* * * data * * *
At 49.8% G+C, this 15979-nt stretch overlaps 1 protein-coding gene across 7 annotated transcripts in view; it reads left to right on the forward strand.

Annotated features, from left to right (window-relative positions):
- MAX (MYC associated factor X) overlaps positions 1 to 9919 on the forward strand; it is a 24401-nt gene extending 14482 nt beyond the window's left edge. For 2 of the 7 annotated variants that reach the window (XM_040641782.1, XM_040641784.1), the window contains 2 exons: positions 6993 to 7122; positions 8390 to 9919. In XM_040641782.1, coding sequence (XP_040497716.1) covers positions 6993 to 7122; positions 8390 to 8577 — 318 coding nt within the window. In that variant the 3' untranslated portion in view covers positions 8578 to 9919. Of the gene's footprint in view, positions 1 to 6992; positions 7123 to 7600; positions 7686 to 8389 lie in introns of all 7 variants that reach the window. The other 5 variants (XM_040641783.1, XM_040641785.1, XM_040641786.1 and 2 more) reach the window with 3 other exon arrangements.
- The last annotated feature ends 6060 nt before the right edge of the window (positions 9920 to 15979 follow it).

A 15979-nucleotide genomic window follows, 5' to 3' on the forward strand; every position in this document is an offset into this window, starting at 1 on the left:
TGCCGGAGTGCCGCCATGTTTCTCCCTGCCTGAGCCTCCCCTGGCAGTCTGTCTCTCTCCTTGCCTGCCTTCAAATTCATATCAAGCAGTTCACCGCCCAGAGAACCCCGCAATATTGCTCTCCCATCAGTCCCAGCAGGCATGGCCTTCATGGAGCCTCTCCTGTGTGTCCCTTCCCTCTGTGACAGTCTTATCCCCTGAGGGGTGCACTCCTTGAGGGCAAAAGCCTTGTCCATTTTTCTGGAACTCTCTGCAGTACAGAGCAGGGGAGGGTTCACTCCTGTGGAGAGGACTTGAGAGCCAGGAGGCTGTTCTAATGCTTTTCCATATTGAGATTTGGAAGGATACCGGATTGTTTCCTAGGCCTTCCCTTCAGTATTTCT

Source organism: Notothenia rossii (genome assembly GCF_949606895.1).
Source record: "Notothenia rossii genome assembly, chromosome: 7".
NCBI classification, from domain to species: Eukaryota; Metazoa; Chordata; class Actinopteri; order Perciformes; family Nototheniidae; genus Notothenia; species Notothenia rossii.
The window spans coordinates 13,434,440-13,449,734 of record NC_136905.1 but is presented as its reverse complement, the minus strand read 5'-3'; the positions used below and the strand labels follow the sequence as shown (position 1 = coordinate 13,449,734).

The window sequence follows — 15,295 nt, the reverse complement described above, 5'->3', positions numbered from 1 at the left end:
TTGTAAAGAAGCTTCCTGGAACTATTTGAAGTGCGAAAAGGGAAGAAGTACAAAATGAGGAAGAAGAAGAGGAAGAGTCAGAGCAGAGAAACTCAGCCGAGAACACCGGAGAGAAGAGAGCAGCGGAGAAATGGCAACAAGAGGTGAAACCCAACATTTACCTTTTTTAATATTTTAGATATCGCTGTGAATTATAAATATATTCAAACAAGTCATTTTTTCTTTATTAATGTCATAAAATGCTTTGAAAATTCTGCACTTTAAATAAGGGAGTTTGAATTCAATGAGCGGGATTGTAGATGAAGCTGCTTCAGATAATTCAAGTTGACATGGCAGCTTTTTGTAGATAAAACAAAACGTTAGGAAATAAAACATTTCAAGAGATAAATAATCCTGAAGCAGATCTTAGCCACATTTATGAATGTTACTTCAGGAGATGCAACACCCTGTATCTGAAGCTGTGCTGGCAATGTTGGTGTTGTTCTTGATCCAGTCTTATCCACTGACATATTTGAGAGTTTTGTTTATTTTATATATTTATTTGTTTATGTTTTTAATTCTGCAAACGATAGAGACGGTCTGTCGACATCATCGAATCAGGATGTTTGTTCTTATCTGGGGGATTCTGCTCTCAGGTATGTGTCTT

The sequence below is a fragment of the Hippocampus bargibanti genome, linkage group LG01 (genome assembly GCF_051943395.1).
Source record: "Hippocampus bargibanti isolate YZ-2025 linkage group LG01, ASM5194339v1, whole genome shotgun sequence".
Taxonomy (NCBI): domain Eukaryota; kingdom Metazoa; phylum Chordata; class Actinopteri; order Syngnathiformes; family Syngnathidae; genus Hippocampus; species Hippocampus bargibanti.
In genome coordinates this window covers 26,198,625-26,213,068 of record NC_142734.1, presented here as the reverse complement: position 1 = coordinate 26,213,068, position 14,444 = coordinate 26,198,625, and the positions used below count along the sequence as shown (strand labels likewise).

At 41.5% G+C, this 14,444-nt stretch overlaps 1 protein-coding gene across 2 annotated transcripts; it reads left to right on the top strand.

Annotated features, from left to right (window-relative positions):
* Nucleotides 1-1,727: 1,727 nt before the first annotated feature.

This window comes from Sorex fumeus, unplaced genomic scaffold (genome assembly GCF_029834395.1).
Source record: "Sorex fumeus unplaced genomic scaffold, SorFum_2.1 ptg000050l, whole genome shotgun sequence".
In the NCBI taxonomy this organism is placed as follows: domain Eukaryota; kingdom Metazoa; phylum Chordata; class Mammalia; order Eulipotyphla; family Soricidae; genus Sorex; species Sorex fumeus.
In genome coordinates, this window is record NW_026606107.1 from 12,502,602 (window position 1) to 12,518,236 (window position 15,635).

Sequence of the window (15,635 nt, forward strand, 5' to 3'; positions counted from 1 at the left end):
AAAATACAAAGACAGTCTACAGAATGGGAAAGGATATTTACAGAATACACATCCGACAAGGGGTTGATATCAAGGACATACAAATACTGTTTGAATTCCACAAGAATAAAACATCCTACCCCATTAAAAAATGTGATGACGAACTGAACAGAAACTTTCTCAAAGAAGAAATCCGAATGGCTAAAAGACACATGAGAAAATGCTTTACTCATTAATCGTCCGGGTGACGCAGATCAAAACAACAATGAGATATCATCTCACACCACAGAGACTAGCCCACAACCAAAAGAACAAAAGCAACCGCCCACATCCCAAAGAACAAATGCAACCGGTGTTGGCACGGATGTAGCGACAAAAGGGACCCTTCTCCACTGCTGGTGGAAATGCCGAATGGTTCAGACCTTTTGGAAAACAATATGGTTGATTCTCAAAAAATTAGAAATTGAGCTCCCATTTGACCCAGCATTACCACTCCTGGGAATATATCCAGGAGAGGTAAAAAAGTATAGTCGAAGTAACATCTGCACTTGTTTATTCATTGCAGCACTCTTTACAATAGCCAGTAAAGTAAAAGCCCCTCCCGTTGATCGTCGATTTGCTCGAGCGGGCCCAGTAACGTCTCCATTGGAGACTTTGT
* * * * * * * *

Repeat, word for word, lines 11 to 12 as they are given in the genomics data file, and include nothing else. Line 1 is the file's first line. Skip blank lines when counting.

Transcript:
The window sequence follows — 15,295 nt, the reverse complement described above, 5'->3', positions numbered from 1 at the left end:
TTGTAAAGAAGCTTCCTGGAACTATTTGAAGTGCGAAAAGGGAAGAAGTACAAAATGAGGAAGAAGAAGAGGAAGAGTCAGAGCAGAGAAACTCAGCCGAGAACACCGGAGAGAAGAGAGCAGCGGAGAAATGGCAACAAGAGGTGAAACCCAACATTTACCTTTTTTAATATTTTAGATATCGCTGTGAATTATAAATATATTCAAACAAGTCATTTTTTCTTTATTAATGTCATAAAATGCTTTGAAAATTCTGCACTTTAAATAAGGGAGTTTGAATTCAATGAGCGGGATTGTAGATGAAGCTGCTTCAGATAATTCAAGTTGACATGGCAGCTTTTTGTAGATAAAACAAAACGTTAGGAAATAAAACATTTCAAGAGATAAATAATCCTGAAGCAGATCTTAGCCACATTTATGAATGTTACTTCAGGAGATGCAACACCCTGTATCTGAAGCTGTGCTGGCAATGTTGGTGTTGTTCTTGATCCAGTCTTATCCACTGACATATTTGAGAGTTTTGTTTATTTTATATATTTATTTGTTTATGTTTTTAATTCTGCAAACGATAGAGACGGTCTGTCGACATCATCGAATCAGGATGTTTGTTCTTATCTGGGGGATTCTGCTCTCAGGTATGTGTCTT